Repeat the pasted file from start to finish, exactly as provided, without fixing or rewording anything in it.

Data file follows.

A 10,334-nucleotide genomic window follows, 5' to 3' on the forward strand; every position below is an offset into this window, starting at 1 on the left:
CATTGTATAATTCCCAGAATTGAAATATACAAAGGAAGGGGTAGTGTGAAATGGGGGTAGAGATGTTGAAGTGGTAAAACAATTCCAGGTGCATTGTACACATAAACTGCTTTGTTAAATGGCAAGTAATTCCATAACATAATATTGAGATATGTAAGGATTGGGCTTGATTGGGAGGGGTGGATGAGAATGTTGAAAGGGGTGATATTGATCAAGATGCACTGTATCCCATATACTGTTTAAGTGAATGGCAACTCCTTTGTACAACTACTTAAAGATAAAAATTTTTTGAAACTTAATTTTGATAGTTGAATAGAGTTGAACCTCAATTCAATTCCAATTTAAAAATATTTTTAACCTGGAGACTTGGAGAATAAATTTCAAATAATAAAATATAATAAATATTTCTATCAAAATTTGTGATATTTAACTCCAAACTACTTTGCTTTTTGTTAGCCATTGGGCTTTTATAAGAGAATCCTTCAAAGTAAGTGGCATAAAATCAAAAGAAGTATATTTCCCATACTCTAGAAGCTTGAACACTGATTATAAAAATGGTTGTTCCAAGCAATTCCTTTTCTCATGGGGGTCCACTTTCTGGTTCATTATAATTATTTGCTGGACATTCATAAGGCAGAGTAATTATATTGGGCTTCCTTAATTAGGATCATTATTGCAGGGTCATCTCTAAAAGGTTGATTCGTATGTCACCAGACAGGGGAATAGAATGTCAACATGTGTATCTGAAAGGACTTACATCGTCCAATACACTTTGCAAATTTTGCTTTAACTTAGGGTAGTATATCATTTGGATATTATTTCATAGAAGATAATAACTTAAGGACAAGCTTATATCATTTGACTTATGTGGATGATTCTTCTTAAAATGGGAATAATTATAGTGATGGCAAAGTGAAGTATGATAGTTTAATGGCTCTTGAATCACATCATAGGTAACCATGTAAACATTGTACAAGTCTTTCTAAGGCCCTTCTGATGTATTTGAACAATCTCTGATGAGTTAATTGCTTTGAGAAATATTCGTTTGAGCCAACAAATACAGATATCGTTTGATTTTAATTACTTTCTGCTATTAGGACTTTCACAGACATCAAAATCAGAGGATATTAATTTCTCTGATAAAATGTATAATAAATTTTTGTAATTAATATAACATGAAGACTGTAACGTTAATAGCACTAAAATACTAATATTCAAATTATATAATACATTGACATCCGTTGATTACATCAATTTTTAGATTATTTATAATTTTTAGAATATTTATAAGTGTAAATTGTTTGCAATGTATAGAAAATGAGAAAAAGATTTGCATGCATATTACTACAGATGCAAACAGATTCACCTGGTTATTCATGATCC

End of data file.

A 10,334-nucleotide genomic window follows, 5' to 3' on the forward strand; every position below is an offset into this window, starting at 1 on the left:
CATTGTATAATTCCCAGAATTGAAATATACAAAGGAAGGGGTAGTGTGAAATGGGGGTAGAGATGTTGAAGTGGTAAAACAATTCCAGGTGCATTGTACACATAAACTGCTTTGTTAAATGGCAAGTAATTCCATAACATAATATTGAGATATGTAAGGATTGGGCTTGATTGGGAGGGGTGGATGAGAATGTTGAAAGGGGTGATATTGATCAAGATGCACTGTATCCCATATACTGTTTAAGTGAATGGCAACTCCTTTGTACAACTACTTAAAGATAAAAATTTTTTGAAACTTAATTTTGATAGTTGAATAGAGTTGAACCTCAATTCAATTCCAATTTAAAAATATTTTTAACCTGGAGACTTGGAGAATAAATTTCAAATAATAAAATATAATAAATATTTCTATCAAAATTTGTGATATTTAACTCCAAACTACTTTGCTTTTTGTTAGCCATTGGGCTTTTATAAGAGAATCCTTCAAAGTAAGTGGCATAAAATCAAAAGAAGTATATTTCCCATACTCTAGAAGCTTGAACACTGATTATAAAAATGGTTGTTCCAAGCAATTCCTTTTCTCATGGGGGTCCACTTTCTGGTTCATTATAATTATTTGCTGGACATTCATAAGGCAGAGTAATTATATTGGGCTTCCTTAATTAGGATCATTATTGCAGGGTCATCTCTAAAAGGTTGATTCGTATGTCACCAGACAGGGGAATAGAATGTCAACATGTGTATCTGAAAGGACTTACATCGTCCAATACACTTTGCAAATTTTGCTTTAACTTAGGGTAGTATATCATTTGGATATTATTTCATAGAAGATAATAACTTAAGGACAAGCTTATATCATTTGACTTATGTGGATGATTCTTCTTAAAATGGGAATAATTATAGTGATGGCAAAGTGAAGTATGATAGTTTAATGGCTCTTGAATCACATCATAGGTAACCATGTAAACATTGTACAAGTCTTTCTAAGGCCCTTCTGATGTATTTGAACAATCTCTGATGAGTTAATTGCTTTGAGAAATATTCGTTTGAGCCAACAAATACAGATATCGTTTGATTTTAATTACTTTCTGCTATTAGGACTTTCACAGACATCAAAATCAGAGGATATTAATTTCTCTGATAAAATGTATAATAAATTTTTGTAATTAATATAACATGAAGACTGTAACGTTAATAGCACTAAAATACTAATATTCAAATTATATAATACATTGACATCCGTTGATTACATCAATTTTTAGATTATTTATAATTTTTAGAATATTTATAAGTGTAAATTGTTTGCAATGTATAGAAAATGAGAAAAAGATTTGCATGCATATTACTACAGATGCAAACAGATTCACCTGGTTATTCATGATCC